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1 | Full-body tattoo with dragon design.

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Introduction

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Though ukiyo-e (‘images of the floating world’) has often been discussed as a free-standing body of art, recent studies have emphasised the importance of considering the cultural milieu from which this art form emerged. Very much a popular art, ukiyo-e was inspired by the surrounding culture of the Edo period (1603–1868). This book explores ukiyo-e art, historically a subject of academic study, through irezumi, Japanese tattoo art. Although in modern times these art forms appear to

2 | Toyohara Kunichika (1835–1900). Triptych with Ichikawa Danjurm IX (1839–1903) as Suikoden heroes Kumonryn (The Nine-dragoned) Shishin (right) and Ichikawa Sadanji I (1842–1904) as Kaoshm (The Flower Priest) Rochishin fighting each other with long sticks in the play Suikoden Yuki no Danmari (Suikoden – Silence in the snow), 1886. The play was performed at the Shintomi Theatre, Tokyo. Kaoshm Rochishin’s body is tattooed with cherry blossoms and Kumonryn Shishin is adorned with dragons.


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occupy polarised positions, at their inception and during their development they were interdependent. This is apparent on a direct pictorial level: the Japanese tattoo features in numerous ukiyo-e prints and many ukiyo-e prints served as tattoo patterns during the Edo period. Both these art forms had a powerful effect on the cultural climate of the time. Irezumi, as much as ukiyo-e, contributed to the overall feel of that cultural moment. The iconic ukiyo-e images that characterise the Edo period – whether those of courtesans, warriors, or Kabuki actors – were shaped by the culture of the common people, a culture that included tattoos. The spirit of the warrior, the drama of the Kabuki actor – all would draw upon the visual use of the Japanese tattoo. And it is this visual dimension that ukiyo-e captured so successfully. This book endeavours to clarify the similarities between the two art forms and to answer questions arising from these similarities. Specifically, what are the forces behind the survival of one art form (irezumi) or the canonisation of another (ukiyo-e)?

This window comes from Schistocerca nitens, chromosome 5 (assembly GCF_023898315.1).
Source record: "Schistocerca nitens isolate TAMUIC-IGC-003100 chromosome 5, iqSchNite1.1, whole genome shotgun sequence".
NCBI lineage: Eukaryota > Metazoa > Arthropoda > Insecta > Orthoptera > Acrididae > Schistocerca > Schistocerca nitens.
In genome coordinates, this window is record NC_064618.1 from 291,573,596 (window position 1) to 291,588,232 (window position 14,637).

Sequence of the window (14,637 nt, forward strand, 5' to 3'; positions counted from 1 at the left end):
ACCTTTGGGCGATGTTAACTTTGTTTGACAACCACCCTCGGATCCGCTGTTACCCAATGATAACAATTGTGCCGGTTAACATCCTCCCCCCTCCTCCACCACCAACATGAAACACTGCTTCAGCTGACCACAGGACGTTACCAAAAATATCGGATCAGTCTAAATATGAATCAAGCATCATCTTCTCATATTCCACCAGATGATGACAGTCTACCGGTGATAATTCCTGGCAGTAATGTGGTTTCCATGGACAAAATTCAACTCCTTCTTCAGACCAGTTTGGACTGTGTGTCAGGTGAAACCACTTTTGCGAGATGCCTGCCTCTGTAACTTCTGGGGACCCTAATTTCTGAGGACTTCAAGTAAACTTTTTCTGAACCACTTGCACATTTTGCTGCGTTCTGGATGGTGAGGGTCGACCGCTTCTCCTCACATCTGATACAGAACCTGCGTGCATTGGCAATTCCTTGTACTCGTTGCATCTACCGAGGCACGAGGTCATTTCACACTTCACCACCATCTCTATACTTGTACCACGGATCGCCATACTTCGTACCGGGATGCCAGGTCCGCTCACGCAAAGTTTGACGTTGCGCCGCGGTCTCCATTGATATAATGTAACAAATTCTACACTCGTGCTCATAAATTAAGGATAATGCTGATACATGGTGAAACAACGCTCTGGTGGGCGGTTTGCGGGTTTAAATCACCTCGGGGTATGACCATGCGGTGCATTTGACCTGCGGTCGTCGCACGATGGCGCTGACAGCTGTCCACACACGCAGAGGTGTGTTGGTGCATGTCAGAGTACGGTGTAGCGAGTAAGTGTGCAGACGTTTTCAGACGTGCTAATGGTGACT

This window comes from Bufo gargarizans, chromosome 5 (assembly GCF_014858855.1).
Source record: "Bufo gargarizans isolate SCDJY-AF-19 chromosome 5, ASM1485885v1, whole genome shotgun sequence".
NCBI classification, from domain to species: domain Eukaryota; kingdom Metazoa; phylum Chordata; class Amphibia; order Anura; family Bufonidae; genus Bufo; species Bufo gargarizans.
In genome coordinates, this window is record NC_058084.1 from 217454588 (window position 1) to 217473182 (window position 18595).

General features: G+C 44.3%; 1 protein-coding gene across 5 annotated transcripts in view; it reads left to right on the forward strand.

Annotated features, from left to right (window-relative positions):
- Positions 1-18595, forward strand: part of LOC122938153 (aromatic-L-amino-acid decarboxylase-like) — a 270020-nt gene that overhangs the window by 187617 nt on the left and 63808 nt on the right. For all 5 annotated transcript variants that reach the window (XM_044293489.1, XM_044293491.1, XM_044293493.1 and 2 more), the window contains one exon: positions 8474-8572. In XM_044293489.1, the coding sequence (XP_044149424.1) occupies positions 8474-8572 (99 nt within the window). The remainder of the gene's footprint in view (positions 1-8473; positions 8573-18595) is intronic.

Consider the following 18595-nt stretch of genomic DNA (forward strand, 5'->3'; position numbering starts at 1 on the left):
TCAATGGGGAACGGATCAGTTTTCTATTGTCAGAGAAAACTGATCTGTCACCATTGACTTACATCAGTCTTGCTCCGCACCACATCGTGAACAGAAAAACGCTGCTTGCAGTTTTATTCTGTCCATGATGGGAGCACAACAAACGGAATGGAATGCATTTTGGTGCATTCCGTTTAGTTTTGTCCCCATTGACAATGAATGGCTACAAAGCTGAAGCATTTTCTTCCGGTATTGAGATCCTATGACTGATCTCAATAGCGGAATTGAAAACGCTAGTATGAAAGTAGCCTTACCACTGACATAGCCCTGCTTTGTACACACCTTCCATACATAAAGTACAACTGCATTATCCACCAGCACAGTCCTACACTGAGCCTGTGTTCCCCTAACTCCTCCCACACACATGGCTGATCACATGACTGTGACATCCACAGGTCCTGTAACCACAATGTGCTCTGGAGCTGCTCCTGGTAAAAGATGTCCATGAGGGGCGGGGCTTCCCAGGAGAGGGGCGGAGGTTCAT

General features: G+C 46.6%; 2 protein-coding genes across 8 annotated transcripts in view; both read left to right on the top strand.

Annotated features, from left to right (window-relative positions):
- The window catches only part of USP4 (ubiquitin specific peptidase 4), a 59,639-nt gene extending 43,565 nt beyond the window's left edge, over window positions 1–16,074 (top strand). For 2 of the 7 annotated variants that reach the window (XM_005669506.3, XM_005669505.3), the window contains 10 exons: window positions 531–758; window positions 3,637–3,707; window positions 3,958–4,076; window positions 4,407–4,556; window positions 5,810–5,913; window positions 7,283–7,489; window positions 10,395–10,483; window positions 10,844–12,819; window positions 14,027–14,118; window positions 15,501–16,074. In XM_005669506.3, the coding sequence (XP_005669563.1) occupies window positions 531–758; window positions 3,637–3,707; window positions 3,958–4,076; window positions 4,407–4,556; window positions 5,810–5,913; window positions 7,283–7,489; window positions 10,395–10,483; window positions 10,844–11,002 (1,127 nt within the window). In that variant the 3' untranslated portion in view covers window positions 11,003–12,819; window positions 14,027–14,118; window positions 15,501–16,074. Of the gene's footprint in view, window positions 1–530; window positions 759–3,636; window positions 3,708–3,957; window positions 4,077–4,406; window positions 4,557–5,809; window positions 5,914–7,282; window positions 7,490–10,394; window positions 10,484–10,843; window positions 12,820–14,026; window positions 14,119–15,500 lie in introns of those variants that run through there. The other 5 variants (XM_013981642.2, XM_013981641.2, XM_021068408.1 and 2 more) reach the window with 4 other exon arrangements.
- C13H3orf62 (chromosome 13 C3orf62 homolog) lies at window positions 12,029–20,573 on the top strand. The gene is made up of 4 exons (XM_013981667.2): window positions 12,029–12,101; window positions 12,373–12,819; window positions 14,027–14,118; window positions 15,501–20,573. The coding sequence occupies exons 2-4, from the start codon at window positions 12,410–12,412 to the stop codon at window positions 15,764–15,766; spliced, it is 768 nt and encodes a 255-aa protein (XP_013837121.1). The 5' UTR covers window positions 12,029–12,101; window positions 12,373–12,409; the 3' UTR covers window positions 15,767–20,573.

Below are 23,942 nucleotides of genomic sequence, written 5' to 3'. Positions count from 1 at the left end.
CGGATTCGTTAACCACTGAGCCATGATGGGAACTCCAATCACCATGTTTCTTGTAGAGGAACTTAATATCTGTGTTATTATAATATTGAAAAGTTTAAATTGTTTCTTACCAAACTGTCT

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3 | Tsukioka Yoshitoshi (1839–92). Left sheet of a triptych showing three tattooed actors against a background of morning glories. The triptych is entitled Tosei isami no hana (Flowers of present time bravery; title appears on right sheet), 1860. Here, the actor Nakamura Shikan IV (1831–99) is

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portrayed with a tattoo of Raijin, the God of Thunder on his right arm. The left arm is tattooed with maple leaves and thunderbolts. The middle sheet (not included in this book) shows the actor Kawarazaki Gonjnrm (1839–1903), being tattooed with the story of Tamatorihime, the female diver who steals the jewel from the Palace of the Dragon King of the Sea. See ill. 16 for the right sheet of this triptych.